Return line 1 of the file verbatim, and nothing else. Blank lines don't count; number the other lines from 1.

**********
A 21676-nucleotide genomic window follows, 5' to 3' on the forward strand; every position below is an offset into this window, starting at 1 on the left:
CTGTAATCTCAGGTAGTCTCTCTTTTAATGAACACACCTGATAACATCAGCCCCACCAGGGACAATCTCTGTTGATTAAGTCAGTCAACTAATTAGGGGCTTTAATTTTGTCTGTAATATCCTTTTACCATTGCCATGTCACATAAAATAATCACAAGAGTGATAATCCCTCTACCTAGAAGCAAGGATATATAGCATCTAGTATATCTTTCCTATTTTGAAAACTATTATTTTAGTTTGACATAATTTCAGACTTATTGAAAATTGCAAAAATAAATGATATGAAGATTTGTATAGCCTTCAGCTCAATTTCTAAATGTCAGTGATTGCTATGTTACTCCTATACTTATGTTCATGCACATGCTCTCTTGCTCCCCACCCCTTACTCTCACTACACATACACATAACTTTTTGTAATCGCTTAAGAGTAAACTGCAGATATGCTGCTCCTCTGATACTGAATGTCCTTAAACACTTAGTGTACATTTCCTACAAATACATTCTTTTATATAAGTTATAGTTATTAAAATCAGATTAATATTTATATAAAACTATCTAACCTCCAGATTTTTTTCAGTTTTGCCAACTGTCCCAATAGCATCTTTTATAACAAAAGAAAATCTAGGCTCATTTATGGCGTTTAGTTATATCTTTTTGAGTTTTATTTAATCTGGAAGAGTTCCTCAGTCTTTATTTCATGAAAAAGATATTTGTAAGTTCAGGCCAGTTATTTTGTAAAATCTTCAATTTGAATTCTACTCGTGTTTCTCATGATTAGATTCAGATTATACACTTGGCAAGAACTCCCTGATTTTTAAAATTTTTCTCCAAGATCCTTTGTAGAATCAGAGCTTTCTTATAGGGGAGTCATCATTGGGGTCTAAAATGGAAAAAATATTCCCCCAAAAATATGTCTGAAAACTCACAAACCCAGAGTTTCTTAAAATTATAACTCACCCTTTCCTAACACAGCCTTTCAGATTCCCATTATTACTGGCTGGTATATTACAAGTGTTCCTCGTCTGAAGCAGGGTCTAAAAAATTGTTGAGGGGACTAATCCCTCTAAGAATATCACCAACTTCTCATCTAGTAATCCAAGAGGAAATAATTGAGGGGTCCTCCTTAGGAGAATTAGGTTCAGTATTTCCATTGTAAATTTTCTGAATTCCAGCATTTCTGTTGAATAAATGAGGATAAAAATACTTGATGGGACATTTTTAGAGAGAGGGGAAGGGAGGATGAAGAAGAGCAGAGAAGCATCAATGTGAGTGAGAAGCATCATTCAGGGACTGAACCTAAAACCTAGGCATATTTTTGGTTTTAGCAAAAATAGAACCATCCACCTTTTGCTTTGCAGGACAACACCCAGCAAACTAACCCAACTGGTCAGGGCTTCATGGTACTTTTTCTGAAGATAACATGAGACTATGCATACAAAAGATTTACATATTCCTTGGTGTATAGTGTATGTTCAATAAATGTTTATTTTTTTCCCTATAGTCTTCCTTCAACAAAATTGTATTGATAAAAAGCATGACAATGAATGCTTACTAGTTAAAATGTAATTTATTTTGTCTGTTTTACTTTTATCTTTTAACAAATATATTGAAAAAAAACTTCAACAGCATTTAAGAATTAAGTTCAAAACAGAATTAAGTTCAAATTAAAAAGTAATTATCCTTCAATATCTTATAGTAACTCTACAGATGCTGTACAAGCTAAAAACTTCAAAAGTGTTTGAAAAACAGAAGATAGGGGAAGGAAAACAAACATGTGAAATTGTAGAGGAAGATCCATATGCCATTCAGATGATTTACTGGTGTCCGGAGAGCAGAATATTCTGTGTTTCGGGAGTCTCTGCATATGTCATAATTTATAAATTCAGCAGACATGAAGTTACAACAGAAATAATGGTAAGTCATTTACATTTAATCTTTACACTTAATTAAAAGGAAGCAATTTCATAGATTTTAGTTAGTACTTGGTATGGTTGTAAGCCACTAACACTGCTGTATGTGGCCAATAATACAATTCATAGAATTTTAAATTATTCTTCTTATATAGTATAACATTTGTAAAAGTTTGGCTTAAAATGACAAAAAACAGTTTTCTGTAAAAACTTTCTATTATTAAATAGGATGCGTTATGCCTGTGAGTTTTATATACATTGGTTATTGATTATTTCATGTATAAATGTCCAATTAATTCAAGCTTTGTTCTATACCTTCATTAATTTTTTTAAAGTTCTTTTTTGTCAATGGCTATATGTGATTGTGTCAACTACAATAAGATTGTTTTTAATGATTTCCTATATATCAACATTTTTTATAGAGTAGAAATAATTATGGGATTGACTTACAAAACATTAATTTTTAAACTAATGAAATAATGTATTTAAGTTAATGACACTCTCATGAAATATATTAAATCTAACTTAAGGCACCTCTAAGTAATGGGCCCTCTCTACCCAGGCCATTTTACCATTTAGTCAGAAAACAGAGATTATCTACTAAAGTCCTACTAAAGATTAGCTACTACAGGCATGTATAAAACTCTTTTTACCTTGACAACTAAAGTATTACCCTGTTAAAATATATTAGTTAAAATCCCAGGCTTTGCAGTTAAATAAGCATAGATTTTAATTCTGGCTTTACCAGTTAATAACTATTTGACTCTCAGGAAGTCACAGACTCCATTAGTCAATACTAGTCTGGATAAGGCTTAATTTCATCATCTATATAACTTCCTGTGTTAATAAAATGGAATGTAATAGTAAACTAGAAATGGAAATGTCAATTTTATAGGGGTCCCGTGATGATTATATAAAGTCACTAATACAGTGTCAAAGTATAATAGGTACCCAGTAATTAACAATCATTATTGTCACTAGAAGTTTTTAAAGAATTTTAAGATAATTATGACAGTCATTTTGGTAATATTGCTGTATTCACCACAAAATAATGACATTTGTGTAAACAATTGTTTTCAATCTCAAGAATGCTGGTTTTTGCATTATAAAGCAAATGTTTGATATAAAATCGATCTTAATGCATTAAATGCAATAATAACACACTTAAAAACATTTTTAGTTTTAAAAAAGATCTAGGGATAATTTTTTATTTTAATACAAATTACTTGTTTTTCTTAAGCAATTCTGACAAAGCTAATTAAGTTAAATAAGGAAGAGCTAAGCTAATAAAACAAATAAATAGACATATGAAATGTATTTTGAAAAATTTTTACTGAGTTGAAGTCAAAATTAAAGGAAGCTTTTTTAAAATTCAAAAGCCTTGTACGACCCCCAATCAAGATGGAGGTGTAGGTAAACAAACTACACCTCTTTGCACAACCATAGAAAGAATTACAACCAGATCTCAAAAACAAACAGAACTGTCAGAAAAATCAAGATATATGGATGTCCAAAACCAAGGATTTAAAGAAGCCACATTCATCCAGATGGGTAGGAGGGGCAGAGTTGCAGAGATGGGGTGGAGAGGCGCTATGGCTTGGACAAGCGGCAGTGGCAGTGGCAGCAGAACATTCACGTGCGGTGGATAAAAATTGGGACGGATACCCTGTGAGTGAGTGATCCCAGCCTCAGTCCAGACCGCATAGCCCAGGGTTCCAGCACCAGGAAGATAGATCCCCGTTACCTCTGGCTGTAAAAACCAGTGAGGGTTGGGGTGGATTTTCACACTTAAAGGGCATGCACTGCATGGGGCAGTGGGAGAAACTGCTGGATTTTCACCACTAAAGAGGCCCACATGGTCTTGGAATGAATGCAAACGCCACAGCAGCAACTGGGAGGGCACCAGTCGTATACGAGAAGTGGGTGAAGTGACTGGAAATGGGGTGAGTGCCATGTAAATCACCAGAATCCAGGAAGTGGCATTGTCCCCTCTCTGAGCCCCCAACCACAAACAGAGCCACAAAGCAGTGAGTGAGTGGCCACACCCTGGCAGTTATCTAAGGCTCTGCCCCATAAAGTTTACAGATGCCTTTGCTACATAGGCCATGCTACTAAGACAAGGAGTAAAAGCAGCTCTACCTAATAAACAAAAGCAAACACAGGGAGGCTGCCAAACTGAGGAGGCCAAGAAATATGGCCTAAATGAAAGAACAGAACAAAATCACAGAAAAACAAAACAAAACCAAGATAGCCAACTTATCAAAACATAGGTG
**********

A 21676-nucleotide genomic window follows, 5' to 3' on the forward strand; every position below is an offset into this window, starting at 1 on the left: